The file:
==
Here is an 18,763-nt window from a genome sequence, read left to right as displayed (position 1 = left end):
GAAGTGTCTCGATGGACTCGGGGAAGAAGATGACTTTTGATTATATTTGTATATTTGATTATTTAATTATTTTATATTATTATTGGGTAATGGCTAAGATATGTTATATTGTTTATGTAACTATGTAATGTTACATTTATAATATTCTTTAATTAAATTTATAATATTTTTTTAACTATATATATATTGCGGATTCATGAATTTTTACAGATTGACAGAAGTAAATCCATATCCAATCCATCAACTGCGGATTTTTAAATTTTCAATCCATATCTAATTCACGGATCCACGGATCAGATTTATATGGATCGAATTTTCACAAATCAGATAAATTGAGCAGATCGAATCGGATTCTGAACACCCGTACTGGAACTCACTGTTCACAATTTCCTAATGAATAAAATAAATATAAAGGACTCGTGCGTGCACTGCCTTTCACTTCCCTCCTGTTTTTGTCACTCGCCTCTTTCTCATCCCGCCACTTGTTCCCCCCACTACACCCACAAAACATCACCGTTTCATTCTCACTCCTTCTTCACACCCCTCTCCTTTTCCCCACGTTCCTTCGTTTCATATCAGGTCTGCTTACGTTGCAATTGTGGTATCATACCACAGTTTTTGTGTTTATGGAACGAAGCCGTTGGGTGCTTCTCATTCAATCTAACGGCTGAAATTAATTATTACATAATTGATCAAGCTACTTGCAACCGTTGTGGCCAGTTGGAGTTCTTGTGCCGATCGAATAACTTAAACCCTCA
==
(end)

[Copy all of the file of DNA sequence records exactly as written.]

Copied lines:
Here is an 18,763-nt window from a genome sequence, read left to right as displayed (position 1 = left end):
GAAGTGTCTCGATGGACTCGGGGAAGAAGATGACTTTTGATTATATTTGTATATTTGATTATTTAATTATTTTATATTATTATTGGGTAATGGCTAAGATATGTTATATTGTTTATGTAACTATGTAATGTTACATTTATAATATTCTTTAATTAAATTTATAATATTTTTTTAACTATATATATATTGCGGATTCATGAATTTTTACAGATTGACAGAAGTAAATCCATATCCAATCCATCAACTGCGGATTTTTAAATTTTCAATCCATATCTAATTCACGGATCCACGGATCAGATTTATATGGATCGAATTTTCACAAATCAGATAAATTGAGCAGATCGAATCGGATTCTGAACACCCGTACTGGAACTCACTGTTCACAATTTCCTAATGAATAAAATAAATATAAAGGACTCGTGCGTGCACTGCCTTTCACTTCCCTCCTGTTTTTGTCACTCGCCTCTTTCTCATCCCGCCACTTGTTCCCCCCACTACACCCACAAAACATCACCGTTTCATTCTCACTCCTTCTTCACACCCCTCTCCTTTTCCCCACGTTCCTTCGTTTCATATCAGGTCTGCTTACGTTGCAATTGTGGTATCATACCACAGTTTTTGTGTTTATGGAACGAAGCCGTTGGGTGCTTCTCATTCAATCTAACGGCTGAAATTAATTATTACATAATTGATCAAGCTACTTGCAACCGTTGTGGCCAGTTGGAGTTCTTGTGCCGATCGAATAACTTAAACCCTCA